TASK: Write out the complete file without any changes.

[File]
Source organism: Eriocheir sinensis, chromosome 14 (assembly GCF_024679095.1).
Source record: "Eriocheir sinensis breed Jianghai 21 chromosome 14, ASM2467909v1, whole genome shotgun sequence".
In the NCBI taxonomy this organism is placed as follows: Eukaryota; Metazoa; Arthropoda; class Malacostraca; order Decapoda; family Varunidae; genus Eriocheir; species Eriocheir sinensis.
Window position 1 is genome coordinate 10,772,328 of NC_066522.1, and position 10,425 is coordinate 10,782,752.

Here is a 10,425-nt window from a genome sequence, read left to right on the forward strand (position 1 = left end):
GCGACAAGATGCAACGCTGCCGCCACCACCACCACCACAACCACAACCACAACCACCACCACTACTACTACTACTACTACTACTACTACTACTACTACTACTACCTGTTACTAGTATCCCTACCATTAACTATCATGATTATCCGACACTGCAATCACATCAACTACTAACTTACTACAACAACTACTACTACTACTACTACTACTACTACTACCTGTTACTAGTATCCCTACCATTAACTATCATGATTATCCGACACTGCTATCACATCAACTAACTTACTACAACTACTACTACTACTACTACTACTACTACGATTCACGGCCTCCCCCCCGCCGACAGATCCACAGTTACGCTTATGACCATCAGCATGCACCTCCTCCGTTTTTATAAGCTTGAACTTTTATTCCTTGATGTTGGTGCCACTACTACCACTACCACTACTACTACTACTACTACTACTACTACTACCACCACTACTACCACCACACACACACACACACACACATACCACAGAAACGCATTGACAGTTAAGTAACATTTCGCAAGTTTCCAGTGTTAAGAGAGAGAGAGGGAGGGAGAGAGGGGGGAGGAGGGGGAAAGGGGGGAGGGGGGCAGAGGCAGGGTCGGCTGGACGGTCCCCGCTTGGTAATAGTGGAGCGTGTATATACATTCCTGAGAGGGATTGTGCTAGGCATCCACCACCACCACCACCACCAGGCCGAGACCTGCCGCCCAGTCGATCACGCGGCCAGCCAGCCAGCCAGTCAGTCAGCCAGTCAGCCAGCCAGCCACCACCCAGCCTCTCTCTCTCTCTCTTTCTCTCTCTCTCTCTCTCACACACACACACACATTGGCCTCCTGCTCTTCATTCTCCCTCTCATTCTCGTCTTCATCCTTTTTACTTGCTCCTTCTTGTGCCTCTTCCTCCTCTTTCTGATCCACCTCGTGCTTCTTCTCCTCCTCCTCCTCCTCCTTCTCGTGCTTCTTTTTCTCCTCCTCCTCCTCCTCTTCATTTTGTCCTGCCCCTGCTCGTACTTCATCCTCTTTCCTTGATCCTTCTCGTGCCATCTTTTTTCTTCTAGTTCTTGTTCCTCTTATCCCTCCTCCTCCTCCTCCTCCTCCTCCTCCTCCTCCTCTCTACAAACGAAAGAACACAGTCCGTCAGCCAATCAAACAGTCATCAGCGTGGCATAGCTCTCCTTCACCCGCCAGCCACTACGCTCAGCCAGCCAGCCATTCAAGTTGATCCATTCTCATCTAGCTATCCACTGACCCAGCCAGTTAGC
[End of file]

Source organism: Eriocheir sinensis, chromosome 14 (assembly GCF_024679095.1).
Source record: "Eriocheir sinensis breed Jianghai 21 chromosome 14, ASM2467909v1, whole genome shotgun sequence".
In the NCBI taxonomy this organism is placed as follows: Eukaryota; Metazoa; Arthropoda; class Malacostraca; order Decapoda; family Varunidae; genus Eriocheir; species Eriocheir sinensis.
Window position 1 is genome coordinate 10,772,328 of NC_066522.1, and position 10,425 is coordinate 10,782,752.

Here is a 10,425-nt window from a genome sequence, read left to right on the forward strand (position 1 = left end):
GCGACAAGATGCAACGCTGCCGCCACCACCACCACCACAACCACAACCACAACCACCACCACTACTACTACTACTACTACTACTACTACTACTACTACTACTACCTGTTACTAGTATCCCTACCATTAACTATCATGATTATCCGACACTGCAATCACATCAACTACTAACTTACTACAACAACTACTACTACTACTACTACTACTACTACTACCTGTTACTAGTATCCCTACCATTAACTATCATGATTATCCGACACTGCTATCACATCAACTAACTTACTACAACTACTACTACTACTACTACTACTACTACGATTCACGGCCTCCCCCCCGCCGACAGATCCACAGTTACGCTTATGACCATCAGCATGCACCTCCTCCGTTTTTATAAGCTTGAACTTTTATTCCTTGATGTTGGTGCCACTACTACCACTACCACTACTACTACTACTACTACTACTACTACTACCACCACTACTACCACCACACACACACACACACACACATACCACAGAAACGCATTGACAGTTAAGTAACATTTCGCAAGTTTCCAGTGTTAAGAGAGAGAGAGGGAGGGAGAGAGGGGGGAGGAGGGGGAAAGGGGGGAGGGGGGCAGAGGCAGGGTCGGCTGGACGGTCCCCGCTTGGTAATAGTGGAGCGTGTATATACATTCCTGAGAGGGATTGTGCTAGGCATCCACCACCACCACCACCACCAGGCCGAGACCTGCCGCCCAGTCGATCACGCGGCCAGCCAGCCAGCCAGTCAGTCAGCCAGTCAGCCAGCCAGCCACCACCCAGCCTCTCTCTCTCTCTCTTTCTCTCTCTCTCTCTCTCACACACACACACACATTGGCCTCCTGCTCTTCATTCTCCCTCTCATTCTCGTCTTCATCCTTTTTACTTGCTCCTTCTTGTGCCTCTTCCTCCTCTTTCTGATCCACCTCGTGCTTCTTCTCCTCCTCCTCCTCCTCCTTCTCGTGCTTCTTTTTCTCCTCCTCCTCCTCCTCTTCATTTTGTCCTGCCCCTGCTCGTACTTCATCCTCTTTCCTTGATCCTTCTCGTGCCATCTTTTTTCTTCTAGTTCTTGTTCCTCTTATCCCTCCTCCTCCTCCTCCTCCTCCTCCTCCTCCTCCTCTCTACAAACGAAAGAACACAGTCCGTCAGCCAATCAAACAGTCATCAGCGTGGCATAGCTCTCCTTCACCCGCCAGCCACTACGCTCAGCCAGCCAGCCATTCAAGTTGATCCATTCTCATCTAGCTATCCACTGACCCAGCCAGTTAGC